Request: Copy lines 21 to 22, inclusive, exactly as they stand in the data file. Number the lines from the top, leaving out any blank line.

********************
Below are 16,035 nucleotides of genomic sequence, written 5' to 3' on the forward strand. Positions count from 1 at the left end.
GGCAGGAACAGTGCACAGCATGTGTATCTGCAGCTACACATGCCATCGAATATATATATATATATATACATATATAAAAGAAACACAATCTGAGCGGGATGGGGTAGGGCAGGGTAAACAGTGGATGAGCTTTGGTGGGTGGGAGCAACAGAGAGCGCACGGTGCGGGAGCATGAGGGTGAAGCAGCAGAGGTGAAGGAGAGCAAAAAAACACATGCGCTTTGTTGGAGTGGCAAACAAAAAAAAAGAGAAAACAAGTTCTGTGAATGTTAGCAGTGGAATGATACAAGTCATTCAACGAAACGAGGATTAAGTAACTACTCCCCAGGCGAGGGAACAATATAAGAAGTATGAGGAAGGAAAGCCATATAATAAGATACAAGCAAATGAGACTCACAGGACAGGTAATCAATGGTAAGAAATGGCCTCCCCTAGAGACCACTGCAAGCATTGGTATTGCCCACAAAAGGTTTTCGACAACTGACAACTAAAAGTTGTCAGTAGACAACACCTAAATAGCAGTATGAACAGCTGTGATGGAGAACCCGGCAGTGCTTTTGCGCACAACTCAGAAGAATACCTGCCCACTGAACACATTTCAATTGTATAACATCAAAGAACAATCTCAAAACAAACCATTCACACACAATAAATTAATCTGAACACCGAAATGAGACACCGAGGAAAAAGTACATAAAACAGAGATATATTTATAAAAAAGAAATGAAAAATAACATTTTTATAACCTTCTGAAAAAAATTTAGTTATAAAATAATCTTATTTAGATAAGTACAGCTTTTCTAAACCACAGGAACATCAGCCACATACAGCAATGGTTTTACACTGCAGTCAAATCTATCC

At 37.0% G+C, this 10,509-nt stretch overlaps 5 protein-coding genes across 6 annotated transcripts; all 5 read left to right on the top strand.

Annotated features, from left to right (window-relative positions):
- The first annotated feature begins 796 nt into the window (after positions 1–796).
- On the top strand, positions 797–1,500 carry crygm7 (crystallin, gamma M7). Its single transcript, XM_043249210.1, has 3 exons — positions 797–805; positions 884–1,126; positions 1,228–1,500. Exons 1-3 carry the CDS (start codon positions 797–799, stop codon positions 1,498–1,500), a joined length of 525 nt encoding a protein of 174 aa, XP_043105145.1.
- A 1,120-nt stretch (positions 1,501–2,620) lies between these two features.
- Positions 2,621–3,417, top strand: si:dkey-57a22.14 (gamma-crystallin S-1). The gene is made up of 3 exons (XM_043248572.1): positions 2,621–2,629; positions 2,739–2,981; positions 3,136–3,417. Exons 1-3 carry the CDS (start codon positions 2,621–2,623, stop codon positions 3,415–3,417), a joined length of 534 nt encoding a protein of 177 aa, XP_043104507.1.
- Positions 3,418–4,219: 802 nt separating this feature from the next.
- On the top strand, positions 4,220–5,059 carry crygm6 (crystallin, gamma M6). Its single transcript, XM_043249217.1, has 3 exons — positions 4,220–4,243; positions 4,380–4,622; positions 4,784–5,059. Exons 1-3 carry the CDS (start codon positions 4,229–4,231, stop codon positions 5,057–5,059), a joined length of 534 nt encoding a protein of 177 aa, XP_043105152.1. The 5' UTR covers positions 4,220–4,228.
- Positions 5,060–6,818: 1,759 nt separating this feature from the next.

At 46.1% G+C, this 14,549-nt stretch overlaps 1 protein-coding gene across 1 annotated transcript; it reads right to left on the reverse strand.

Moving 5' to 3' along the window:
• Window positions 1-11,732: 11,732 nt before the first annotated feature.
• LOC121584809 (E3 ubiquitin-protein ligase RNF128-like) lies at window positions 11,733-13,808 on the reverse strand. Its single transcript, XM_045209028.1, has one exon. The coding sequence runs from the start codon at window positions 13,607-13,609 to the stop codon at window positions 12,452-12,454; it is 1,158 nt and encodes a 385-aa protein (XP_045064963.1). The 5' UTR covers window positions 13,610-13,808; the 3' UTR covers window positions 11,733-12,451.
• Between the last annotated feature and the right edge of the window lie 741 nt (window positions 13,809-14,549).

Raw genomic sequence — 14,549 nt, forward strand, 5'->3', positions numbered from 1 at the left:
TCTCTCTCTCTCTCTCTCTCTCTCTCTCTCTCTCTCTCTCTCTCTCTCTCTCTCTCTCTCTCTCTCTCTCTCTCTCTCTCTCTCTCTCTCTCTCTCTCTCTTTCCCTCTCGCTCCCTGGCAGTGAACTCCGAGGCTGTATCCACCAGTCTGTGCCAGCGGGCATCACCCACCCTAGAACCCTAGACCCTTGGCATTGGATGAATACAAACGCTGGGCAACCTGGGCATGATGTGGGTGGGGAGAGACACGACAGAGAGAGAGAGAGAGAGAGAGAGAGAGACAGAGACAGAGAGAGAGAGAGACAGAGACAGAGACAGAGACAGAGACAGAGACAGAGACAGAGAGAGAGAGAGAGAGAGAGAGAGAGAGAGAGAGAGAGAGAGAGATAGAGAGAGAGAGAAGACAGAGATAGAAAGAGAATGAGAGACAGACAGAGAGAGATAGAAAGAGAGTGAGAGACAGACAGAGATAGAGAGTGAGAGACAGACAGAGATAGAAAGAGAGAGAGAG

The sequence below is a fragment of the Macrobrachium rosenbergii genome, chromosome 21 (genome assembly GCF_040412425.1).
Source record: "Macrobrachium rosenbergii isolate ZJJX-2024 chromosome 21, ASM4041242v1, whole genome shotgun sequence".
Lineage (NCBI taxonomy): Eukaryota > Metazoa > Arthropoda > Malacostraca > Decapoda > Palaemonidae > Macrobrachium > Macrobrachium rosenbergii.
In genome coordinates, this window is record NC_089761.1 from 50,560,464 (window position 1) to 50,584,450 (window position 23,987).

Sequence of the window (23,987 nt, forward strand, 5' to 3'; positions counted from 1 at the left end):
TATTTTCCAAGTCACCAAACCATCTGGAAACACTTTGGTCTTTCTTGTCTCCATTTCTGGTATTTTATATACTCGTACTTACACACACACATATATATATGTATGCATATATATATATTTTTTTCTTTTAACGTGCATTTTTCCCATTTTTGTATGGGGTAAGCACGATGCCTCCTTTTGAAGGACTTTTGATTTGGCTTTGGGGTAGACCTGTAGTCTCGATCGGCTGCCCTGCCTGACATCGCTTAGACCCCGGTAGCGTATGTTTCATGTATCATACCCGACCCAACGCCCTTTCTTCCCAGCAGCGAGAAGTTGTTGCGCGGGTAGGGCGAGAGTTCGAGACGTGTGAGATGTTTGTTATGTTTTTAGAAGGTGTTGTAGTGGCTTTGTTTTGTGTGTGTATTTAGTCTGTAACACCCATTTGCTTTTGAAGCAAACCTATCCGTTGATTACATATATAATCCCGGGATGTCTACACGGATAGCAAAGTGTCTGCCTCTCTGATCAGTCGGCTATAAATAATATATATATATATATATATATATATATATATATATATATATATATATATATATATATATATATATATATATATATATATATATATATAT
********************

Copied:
Lineage (NCBI taxonomy): Eukaryota > Metazoa > Arthropoda > Malacostraca > Decapoda > Palaemonidae > Macrobrachium > Macrobrachium rosenbergii.
In genome coordinates, this window is record NC_089761.1 from 50,560,464 (window position 1) to 50,584,450 (window position 23,987).